We could have added the cache_counts parameter in our migration YAML files, but any change in the source configuration of the migrations would have made migrate API update all records in all migrations. This is because a row’s hash is computed as something like hash($row + $source). We did not want migrate to update all records because we had certain migrations which sometimes took around 7 hours to complete. Hence, we decided to statically cache the total record count to get things back in track:

protected function fetchNextRow() {
// If the migration is being imported…
if (MigrationInterface::STATUS_IMPORTING === $this->migration->getStatus()) {
// Get total source record count and cache it statically.
static $count;
if (is_null($count)) {
$count = $this->doCount();
}
// If we are at the last row in the CSV…
if ($this->getIterator()->key() === $count) {
// Store source hash to remember the file as “imported”.
$this->saveCachedFileHash();
}
}
return parent::fetchNextRow();
}Problem Solved. Merci Blackfire!
After the changes, we ran Blackfire again and found things to be 52% faster for a small migration with 50 records.

For a bigger migration with 4,359 records the migration import time reduced from 1m 47s to only 12s which means a 98% improvement. Asking why we didn’t include the screenshot for the bigger migration? We did not (or rather could not) generate a report for the big migration because of two reasons:
While working, Blackfire stores function call and other information to memory. Running a huge migration with Blackfire might be a bit slow. Besides, our objective was to find the problem and we could do that more easily while looking at smaller figures.
When running a migration with thousands of rows, the migration functions are called over thousands of times! Blackfire collects data for each of these function calls, hence, the collected data sometimes becomes too heavy and Blackfire rejects the huge data payload with an error message like this:

The Blackfire API answered with a 413 HTTP error ()
Error detected during upload: The Blackfire API rejected your payload because it’s too big.Which makes a lot of sense. As a matter of fact, for the other case study given below, we used the –limit=1 parameter to profile code performance for a single row.
A quick brag about another 50% Improvement?
Apart from this jackpot, we also found room for another 50% improvement (from 7h to 3h 32m) for one of our migrations which was using the Touki FTP library. This migration was doing the following:
Going through around 11,000 records in a CSV file.
Downloading the files over FTP when required.
A Blackfire analysis of this migration revealed something strange. For every row, the following was happening behind the scenes:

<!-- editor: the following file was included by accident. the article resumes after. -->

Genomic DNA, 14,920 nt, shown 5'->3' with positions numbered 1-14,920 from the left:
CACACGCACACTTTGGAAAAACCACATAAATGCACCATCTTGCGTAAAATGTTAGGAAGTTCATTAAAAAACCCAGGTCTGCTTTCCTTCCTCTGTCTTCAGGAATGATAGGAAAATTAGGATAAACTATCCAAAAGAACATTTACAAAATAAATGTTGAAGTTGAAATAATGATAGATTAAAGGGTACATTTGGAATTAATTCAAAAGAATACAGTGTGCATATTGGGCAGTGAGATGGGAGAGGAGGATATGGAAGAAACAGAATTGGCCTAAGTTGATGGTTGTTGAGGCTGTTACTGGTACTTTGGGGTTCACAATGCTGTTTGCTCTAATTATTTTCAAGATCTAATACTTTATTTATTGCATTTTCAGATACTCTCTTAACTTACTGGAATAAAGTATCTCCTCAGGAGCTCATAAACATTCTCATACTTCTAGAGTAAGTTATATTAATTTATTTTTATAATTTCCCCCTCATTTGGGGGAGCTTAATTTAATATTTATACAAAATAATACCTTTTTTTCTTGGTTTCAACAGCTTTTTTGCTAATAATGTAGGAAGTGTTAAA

If a file download was required, we were doing FTP::findFileByName($name).
To get the file, Touki was:
Getting a list of all files in the directory;
Creating File objects for every file;
For every file object, various permission, owner and other objects were created.
Passing all the files through a callback to see if it’s name was $name.
If the name was matching, the file was returned and all other File objects were discarded.

Hence, for downloading every file, Touki FTP was creating 11,000 File objects of which it was only using one! To resolve this, we decided to use a lower-level FTP::get($source, $destination) method which helped us bypass all those 50,000 or more objects which were being created per record (approximately, 11,000 * 50,000 or more for all records). This almost halved the import time for that migration when working with all 11,000 records! Here’s a screenshot of Blackfire’s report for a single row.

So the next time you think something fishy is going on with code you wrote, don’t forget to use use Blackfire! And don’t forget to leave your feedback, questions and even article suggestions in the comments section below.
More about Blackfire
Blackfire is a code profiling tool for PHP which gives you nice-looking reports about your code’s performance. With the help of these reports, you can analyze the memory, time and other resources consumed by various functions and optimize your code where necessary. If you are new to Blackfire, you can try these links:
Read a quick introduction to Blackfire.
Read documentation on installing Blackfire.
Read the 24 Days of Blackfire tutorial.
Apart from all this, the paid version of Blackfire lets you set up automated tests and gives you various recommendations for not only Drupal Support Service but various other PHP frameworks.
Next Steps
Try Blackfire for free on a sample project of your choice to see what you can find.
Watch video tutorials on Blackfire’s YouTube channel.
Read the tutorial on creating custom migration source plugins written by my colleague (coming soon).
+ more awesome articles by Evolving Web